Reports :Celebrating 40 years of Hindu Sevika Samiti, UK
Hindu Swayamsevak Sangh and Hindu Sevika Samiti, UK, jointly organised nine-day annual residential youth leadership training camp at Lutterworth, Leicestershine. A total of 170 HSS activists and 104 Sevika Samiti workers attended the camp.
Addressing the concluding ceremony on August 2, Dame Asha Khemka, Principal and CEO of West Nottinghamshire College Group, which teaches 34,000 students, praised the youth leadership training and character building activities of Hindu Swayamsevak Sangh. “You are the best. This is my first interaction with the HSS activities and I am truly amazed. Young people learning the benefits not only of physical and mental education but also learning as individuals and as part of a team,” she said adding that HSS is a unique organisation, which works for benefit of the community in a disciplined manner.
The camp participants came from 28 towns in UK and represented 10 states of India and one from Pakistan, Mauritius and Ireland, which shows the diverse reach the HSS has across the community. The course was an educational arena, which nurtured complete character development through the practice of physical and intellectual activities.
Each morning the participants arose at 6 am and began their day with prayers and physical activities such as Yoga to calm the mind and wake up the body. Later, during the day participants engaged in intellectual activities in the form of discussions, role-plays, and lectures, designed to increase their knowledge and understanding of Hinduism. The participants also chose one physical and one intellectual subject to master over the nine days in focused workshops, which, developed self-control, confidence and knowledge among participants to aid them in becoming better leaders. The day ended with a special night time activity in the form of team building exercises, role-plays or a singing competition.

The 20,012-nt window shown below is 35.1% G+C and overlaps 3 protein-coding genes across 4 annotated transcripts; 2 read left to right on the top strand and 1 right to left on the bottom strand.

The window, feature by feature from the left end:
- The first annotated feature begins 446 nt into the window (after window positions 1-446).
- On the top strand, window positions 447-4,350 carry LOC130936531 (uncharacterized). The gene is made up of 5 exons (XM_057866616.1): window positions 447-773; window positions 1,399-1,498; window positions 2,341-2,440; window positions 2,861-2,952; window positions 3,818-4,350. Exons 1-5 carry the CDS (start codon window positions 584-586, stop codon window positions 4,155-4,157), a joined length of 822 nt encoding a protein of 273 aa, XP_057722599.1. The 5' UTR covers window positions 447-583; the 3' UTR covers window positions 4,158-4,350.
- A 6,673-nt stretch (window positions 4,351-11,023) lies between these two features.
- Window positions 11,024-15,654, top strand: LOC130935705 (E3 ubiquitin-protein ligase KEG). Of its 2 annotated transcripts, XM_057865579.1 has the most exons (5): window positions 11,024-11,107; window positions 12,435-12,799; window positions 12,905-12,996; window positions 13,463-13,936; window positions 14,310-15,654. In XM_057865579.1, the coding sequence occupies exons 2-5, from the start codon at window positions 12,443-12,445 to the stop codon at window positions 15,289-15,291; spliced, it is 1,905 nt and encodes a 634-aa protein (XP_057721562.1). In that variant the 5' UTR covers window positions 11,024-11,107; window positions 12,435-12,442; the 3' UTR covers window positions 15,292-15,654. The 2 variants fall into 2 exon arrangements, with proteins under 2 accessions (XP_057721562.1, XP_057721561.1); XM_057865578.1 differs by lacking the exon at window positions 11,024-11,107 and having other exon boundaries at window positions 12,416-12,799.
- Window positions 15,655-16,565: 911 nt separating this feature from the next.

The training course was run by 37 full time instructors who facilitated all the physical and intellectual training. There were 50+ fulltime and part-time volunteers who took charge of all behind the scene logistics to make sure the facilities were kept clean, food was cooked and site was secure. The participants showcased their talents at the concluding ceremony on last day of the camp. The camp concluded by an inspiring and motivational message from a Sevika Madhvi Haria highlighting the Shakha as a Sanskar Kendra, where individuals are developed to serve the society.
Dr Nand Kishore Khosla, a veteran swayamsevak and popular as the ‘poor man’s doctor’, passed away in Delhi on August 6 after a brief struggle with cancer. Born in Lahore, he was known for his dare-devil rescue missions of Hindus during the Partition. A topper and gold medalist from King George Medical College, Lahore he devoted the first five years of his professional life as RSS Pracharak in the aftermath of Partition. He founded Delhi chapter of Swami Vivekananda Medical Mission, a charitable organisation committed to providing free-medical care to the poor in slum clusters of Delhi. His selfless devotion to the cause motivated a number of philanthropists, doctors and ordinary persons to donate their time, money and resources to this worthy cause enriching it with five free dispensaries reaching out to thousands daily, besides giving specialised treatment for tuberculosis and conducting eye-camps every year for three decades. This legacy he left behind is ably carried forward by committed swayamsevaks of Delhi.